two Tivo boxes. What I wanted to do was get a central backup, media server,
            media storage/conversion etc. I finally sat down and wrote up a list of
            requirements for this new box, went through several editions before final
            version was printed. I now have a Windows Home Server with 8 TB of hard
            drive storage. Got a box from Tranquil PC out of UK, a SQA-5A. Love the
            system, storage and being able to finally have backups of everything.

            Urban

            -----Original Message-----
            From: nslu2-general@yahoogroups.com [mailto:nslu2-general@yahoogroups.com]
            On Behalf Of Peter Lohmann
            Sent: Sunday, August 09, 2009 2:53 AM
            To: nslu2-general@yahoogroups.com
            Subject: [nslu2-general] What next?

            Hi!

            I am currently using a SLUG with one harddrive as a debian box hosting an
            SVN
            repository for my private document management system. It works quite OK, but
            I
            would like some more power when it comes to data throughput and fancy some
            other
            features.

            Do you guys know of any hardware that
            - can house two drives (external or internal)
            - can spin down the drives (my external drive cannot spin down currently)
            [--> the WD mybook series can do that on their own, right?]
            - does have a little bit more power than the nslu2 (for example to run a
            VPN
            server)
            - does have moderate to low power consumption
            - debian can be installed upon
            - is available in Europe?

            Thanks and best regards,

            Peter


            ------------------------------------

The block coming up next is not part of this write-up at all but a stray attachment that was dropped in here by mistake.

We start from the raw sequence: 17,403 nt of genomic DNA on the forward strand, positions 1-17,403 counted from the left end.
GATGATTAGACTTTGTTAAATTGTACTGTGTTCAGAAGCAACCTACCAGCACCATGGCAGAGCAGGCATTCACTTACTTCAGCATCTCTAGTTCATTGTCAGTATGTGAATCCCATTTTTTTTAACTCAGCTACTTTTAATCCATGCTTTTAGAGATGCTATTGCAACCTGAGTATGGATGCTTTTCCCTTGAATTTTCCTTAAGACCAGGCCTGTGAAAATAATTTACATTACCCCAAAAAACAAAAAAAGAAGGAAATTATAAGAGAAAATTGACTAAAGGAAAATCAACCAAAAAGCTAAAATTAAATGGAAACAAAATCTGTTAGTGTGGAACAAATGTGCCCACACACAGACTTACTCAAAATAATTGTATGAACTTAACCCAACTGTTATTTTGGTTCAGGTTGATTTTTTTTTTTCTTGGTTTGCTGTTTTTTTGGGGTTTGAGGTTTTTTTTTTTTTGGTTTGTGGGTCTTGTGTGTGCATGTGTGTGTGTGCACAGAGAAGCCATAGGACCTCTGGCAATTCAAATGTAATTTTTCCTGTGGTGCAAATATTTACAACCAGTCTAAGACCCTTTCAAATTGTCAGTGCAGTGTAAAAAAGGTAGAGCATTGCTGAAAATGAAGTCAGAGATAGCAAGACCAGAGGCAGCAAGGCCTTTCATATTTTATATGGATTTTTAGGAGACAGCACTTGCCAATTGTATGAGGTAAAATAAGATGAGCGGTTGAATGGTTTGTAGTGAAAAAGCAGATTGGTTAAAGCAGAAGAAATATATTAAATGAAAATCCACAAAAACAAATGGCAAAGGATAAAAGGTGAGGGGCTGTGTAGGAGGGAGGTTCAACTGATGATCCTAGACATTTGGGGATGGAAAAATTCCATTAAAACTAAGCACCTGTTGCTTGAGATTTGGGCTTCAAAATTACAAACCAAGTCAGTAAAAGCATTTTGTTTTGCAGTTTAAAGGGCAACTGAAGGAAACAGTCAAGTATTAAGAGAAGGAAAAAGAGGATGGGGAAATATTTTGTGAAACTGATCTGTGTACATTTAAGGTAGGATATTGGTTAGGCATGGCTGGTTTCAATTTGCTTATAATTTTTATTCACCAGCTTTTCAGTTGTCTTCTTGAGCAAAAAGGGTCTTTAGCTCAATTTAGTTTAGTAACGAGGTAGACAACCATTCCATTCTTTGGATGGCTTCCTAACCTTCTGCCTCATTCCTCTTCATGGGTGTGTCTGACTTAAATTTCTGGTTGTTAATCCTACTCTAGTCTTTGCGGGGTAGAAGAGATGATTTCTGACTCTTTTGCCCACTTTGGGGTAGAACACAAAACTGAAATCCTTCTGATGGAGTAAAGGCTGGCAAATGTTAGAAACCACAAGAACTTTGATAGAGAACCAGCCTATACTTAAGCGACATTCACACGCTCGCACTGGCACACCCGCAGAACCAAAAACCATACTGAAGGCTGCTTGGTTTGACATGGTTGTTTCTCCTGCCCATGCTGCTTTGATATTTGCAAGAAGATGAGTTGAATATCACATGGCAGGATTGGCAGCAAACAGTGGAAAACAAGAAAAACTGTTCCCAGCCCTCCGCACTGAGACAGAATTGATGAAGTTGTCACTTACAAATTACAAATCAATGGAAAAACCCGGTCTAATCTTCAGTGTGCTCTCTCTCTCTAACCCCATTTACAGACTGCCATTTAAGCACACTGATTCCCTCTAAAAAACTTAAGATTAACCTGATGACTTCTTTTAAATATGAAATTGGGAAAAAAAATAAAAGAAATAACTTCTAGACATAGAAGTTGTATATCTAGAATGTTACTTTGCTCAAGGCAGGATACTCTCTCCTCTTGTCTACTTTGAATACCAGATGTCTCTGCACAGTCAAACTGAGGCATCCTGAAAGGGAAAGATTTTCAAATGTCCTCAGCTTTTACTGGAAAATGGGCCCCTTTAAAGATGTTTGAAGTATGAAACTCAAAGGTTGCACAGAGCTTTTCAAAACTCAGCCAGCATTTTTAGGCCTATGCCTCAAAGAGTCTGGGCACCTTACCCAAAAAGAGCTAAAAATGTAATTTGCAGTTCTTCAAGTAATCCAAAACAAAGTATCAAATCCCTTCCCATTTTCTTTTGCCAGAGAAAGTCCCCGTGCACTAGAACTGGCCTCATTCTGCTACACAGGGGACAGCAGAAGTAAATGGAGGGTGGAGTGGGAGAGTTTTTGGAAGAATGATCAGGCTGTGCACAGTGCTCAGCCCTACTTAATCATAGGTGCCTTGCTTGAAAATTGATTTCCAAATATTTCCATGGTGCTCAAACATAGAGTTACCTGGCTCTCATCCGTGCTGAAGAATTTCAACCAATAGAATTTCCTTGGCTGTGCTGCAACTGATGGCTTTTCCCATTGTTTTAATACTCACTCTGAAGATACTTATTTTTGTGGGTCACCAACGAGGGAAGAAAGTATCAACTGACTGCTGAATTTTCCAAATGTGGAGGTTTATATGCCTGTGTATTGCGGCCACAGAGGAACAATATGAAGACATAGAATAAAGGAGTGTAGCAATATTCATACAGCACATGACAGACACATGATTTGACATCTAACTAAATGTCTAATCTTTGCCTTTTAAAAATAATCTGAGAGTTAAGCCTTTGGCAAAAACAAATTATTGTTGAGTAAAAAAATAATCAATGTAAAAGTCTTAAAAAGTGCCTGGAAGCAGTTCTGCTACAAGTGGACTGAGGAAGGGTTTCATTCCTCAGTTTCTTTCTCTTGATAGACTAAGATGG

Yahoo! Groups Links
          • Gregg C Levine
            Hello! I agree with you Corneliu regarding the Sheeva plug. I might also add that my Linux distribution Slackware has been successfully ported to the thing. My
            Message 5 of 15 , Aug 11, 2009
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              Hello!
              I agree with you Corneliu regarding the Sheeva plug. I might also add that
              my Linux distribution Slackware has been successfully ported to the thing.

              My only problem is that the thing is wearing only one USB port for the
              drive. This is because I am also a follower of and user of the One-Wire
              hardware from Maxim/Dallas Semiconductor and Linux runs rather well with
              these things via OWFS and I'm involved with that as well.

              My plug is currently not really on order but will be ordered from them RSN
              so enough on that.
              --
              Gregg C Levine hansolofalcon@...
              "The Force will be with you always." Obi-Wan Kenobi
               


              > -----Original Message-----
              > From: nslu2-general@yahoogroups.com [mailto:nslu2-general@yahoogroups.com]
              On
              > Behalf Of CORNELIU DOBAN
              > Sent: Tuesday, August 11, 2009 6:36 PM
              > To: nslu2-general@yahoogroups.com
              > Subject: Re: [nslu2-general] What next?
              >
              > Hi Peter,
              >
              > The SheevaPlug is more powerful (1GHz ARM9) and in the same price range
              ($99) as the
              > NSLU2, but it has only one USB.